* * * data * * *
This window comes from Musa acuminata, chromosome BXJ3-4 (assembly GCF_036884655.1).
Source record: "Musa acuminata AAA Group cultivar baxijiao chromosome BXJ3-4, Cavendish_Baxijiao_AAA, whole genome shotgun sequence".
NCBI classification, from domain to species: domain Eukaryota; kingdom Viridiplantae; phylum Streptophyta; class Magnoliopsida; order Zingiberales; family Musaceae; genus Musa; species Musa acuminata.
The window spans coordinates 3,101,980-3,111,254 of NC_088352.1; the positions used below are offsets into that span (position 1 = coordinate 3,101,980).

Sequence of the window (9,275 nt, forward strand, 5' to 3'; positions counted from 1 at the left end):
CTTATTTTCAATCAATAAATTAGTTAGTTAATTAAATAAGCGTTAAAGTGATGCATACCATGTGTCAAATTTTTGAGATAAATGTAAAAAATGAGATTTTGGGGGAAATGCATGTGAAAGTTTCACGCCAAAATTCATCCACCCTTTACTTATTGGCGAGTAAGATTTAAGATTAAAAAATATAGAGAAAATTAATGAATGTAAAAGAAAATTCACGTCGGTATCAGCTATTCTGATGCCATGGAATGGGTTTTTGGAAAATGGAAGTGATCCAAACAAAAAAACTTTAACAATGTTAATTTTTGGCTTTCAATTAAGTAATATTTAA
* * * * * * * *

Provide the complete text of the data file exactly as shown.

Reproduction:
This window comes from Musa acuminata, chromosome BXJ3-4 (assembly GCF_036884655.1).
Source record: "Musa acuminata AAA Group cultivar baxijiao chromosome BXJ3-4, Cavendish_Baxijiao_AAA, whole genome shotgun sequence".
NCBI classification, from domain to species: domain Eukaryota; kingdom Viridiplantae; phylum Streptophyta; class Magnoliopsida; order Zingiberales; family Musaceae; genus Musa; species Musa acuminata.
The window spans coordinates 3,101,980-3,111,254 of NC_088352.1; the positions used below are offsets into that span (position 1 = coordinate 3,101,980).

Sequence of the window (9,275 nt, forward strand, 5' to 3'; positions counted from 1 at the left end):
CTTATTTTCAATCAATAAATTAGTTAGTTAATTAAATAAGCGTTAAAGTGATGCATACCATGTGTCAAATTTTTGAGATAAATGTAAAAAATGAGATTTTGGGGGAAATGCATGTGAAAGTTTCACGCCAAAATTCATCCACCCTTTACTTATTGGCGAGTAAGATTTAAGATTAAAAAATATAGAGAAAATTAATGAATGTAAAAGAAAATTCACGTCGGTATCAGCTATTCTGATGCCATGGAATGGGTTTTTGGAAAATGGAAGTGATCCAAACAAAAAAACTTTAACAATGTTAATTTTTGGCTTTCAATTAAGTAATATTTAA